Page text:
Dr Paula Abood is a writer, creative producer and educator, and a leading figure in the space for 30 years. She’s calling for the entire funding regime to be restructured because currently the major organisations take the bulk of the money while the small-to-medium sector, where diversity flourishes, is left with the crumbs.
Tune into this week’s Fair Play episode of The Colour Cycle Podcast:
Episode 6: Take it from the Top
In the creative sector, the most visible marker of power can be seen by who occupies positions of leadership, who is on the boards, who judges the awards and runs the company? Who hires? Who dispenses funds? Who signs off on the program or decides what work gets made? Tune in to the “Take it from the Top” panel at the Fair Play Symposium in Melbourne – hosted by Diversity Arts Australia.
Panelists include: Jodie Sizer (Co-CEO – Price Waterhouse Coopers Indigenous Consulting); Jeremy Smith (former Director -Community, Emerging & Experimental Arts at the Australia Council for the Arts); Koraly Dimitriadis (Cypriot-Australian poet, writer, actor & performer); Jane Crawley (Director – Arts Investment, Creative Victoria); Michael William (former Director – The Wheeler Centre); Katrina Segdewick (CEO – the Australian Centre for the Moving Image (ACMI) and Professor James Arvanitakis (former Chair – Diversity Arts Australia & pro Vice Chancellor – Western Sydney University).
Episode 7: Building Aboriginal Cultural Competency
Diversity and inclusion employment practices are often focused on recruitment, but not on retention. Promoting cultural competency in the creative sector is a step towards creating safe spaces that foster and encourage equity. In his keynote at the Fair Play symposium, Rob Hyatt from the Koorie Heritage Trust talks about the importance of identity in workplaces, and specifically addresses the arts sector in his keynote about cultural safety and inclusion.
Rob explains the importance of identity and connection to Aboriginality through heart and mind.
Episode 8: Learning from Frida
In 2014, Caroline Bowditch premiered a dance theatre performance called “Falling in Love with Frida” with both disabled and non-disabled performers, and sign language interpretation embedded at its centre, the award-winning and critically acclaimed piece was shown 93 times to sold-out audiences across the UK and internationally.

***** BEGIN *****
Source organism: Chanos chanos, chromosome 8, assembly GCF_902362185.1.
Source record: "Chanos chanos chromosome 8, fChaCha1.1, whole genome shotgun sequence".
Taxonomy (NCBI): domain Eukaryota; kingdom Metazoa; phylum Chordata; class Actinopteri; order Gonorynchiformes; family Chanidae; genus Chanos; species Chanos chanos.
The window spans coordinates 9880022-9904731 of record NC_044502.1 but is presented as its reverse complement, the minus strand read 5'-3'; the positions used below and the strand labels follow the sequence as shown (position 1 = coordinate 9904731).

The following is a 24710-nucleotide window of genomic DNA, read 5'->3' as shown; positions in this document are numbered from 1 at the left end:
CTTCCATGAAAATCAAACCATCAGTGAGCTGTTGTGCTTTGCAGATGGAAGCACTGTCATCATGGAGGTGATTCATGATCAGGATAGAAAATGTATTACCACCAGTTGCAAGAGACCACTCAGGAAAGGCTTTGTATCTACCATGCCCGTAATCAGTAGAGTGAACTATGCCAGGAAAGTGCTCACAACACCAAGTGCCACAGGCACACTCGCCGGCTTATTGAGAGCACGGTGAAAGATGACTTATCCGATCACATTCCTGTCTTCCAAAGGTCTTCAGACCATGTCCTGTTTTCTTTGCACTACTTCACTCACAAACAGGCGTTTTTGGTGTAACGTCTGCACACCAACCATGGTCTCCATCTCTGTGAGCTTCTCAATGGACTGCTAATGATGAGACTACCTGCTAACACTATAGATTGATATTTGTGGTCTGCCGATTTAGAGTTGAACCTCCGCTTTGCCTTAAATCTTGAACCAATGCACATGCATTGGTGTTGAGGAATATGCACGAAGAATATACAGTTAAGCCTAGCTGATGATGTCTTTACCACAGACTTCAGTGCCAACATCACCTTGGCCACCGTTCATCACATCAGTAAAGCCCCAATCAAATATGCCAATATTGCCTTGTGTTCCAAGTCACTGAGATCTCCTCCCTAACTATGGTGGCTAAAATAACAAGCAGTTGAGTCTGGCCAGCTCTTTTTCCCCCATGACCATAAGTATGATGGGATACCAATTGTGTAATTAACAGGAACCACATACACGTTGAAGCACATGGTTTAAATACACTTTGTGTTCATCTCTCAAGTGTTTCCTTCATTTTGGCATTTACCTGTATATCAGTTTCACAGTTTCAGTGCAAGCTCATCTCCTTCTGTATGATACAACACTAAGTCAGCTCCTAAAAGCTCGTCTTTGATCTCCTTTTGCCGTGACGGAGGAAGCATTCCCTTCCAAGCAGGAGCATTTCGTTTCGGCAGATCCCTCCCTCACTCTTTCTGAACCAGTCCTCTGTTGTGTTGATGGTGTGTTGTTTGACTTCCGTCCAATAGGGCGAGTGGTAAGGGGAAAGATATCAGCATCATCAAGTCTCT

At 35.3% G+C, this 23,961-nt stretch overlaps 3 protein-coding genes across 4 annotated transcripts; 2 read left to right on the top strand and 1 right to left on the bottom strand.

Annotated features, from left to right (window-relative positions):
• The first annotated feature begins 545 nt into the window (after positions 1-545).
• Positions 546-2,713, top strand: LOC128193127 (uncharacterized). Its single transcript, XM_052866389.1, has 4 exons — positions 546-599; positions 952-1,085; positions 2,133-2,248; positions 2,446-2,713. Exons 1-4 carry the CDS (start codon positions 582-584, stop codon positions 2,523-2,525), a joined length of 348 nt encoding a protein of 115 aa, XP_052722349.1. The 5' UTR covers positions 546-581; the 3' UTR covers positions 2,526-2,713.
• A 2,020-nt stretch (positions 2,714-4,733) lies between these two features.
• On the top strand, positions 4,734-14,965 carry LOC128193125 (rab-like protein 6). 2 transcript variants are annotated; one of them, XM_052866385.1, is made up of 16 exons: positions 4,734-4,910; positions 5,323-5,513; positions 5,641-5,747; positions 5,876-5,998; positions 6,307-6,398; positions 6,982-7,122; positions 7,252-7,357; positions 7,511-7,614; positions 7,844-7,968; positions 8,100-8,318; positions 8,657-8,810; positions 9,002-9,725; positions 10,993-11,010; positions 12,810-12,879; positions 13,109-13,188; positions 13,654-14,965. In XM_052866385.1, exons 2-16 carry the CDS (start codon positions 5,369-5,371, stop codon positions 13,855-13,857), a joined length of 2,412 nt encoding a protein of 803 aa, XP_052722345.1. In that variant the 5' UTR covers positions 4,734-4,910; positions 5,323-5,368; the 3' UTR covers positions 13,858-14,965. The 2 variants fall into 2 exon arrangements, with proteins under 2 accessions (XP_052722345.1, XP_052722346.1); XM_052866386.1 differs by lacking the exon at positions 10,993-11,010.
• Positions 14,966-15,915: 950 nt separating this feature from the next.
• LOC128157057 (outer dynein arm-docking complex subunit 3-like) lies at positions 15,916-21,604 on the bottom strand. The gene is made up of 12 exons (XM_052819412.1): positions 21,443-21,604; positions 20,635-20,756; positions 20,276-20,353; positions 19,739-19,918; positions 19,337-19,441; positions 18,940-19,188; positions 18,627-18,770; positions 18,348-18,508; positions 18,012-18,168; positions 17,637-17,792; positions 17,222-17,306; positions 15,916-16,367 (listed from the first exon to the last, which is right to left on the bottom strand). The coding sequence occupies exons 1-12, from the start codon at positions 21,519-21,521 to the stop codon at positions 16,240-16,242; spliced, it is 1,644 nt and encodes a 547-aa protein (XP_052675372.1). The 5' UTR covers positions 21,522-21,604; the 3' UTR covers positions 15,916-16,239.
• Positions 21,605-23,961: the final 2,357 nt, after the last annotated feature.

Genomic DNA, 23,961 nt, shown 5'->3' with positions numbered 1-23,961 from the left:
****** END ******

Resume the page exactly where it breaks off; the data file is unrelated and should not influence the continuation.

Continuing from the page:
In this keynote address, Executive Director of Arts Access Victoria Caroline Bowditch performs a monologue from this piece and then talks about her obsession with Frida Kahlo. She also talks about why it’s important to reclaim Frida Kahlo as a disabled artist, and why her work doesn’t focus on accepted mainstream conventions.
Episode 9: Learning from each other
Genuine diverse leadership has the potential for the audiences who are engaging with culture to see themselves, their narratives and histories, reflected in what they see and experience. This panel discussion includes arts leaders from the UK and Australia who participated in the inaugural year of the INTERSECT program.
INTERSECT is a joint British Council and Diversity Arts Australia knowledge exchange that aims to strengthen international collaboration and connections between diverse and indigenous arts leaders in both countries.
Featured panelists: Anna Hay (Participating Chair – British Council Australia), Adelaide Bannerman, Candy Bowers (Black Honey Company), Jacob Boehme (Yirramboi Festival), Mikala Tai (4A Centre for Contemporary Asian Art), Abdul Shayek (Fio), Natalie Ibu (Tiata fahodzi).
Episode 10: The politics of intersectionality
Intersectionality can mean different things for different people and can be applied across a range of settings and in different ways it enables us to understand identity as a complex multi-dimensional category but it can also be an approach to the way we move and work in the world.
And as a practice it provides a foundation for working critically, sensitively and with nuance in the arts.
This panel: Eugenia Flynn, Creative Producer of the Fair Play Symposium; Azizeh Astaneh, a visual artist, graphic designer and founding president of Melbourne Artists for Asylum Seekers; Dominic Golding, an artist and a community worker who has worked with refugees, migrants, and people with disability; Peter Waples Crowe, a Ngarigo queer visual and performing artist, and Aboriginal Health worker; and Jax Jacki Brown, disability and LGBTIQ+ rights activist and Publishability Project Officer at Writers Victoria.
Our final episode for Season 2 is here! Keep an eye on our social media for Season 3 news in the future.
Season 2 - List of episodes
Introducing the Colour Cycle
The Colour Cycle aims to disrupt cultural whitewashing and examines whether Australia’s Arts and Cultural sector looks like Australia. Join the conversation on your socials with #TheColourCycle.
Listen to a short Intro: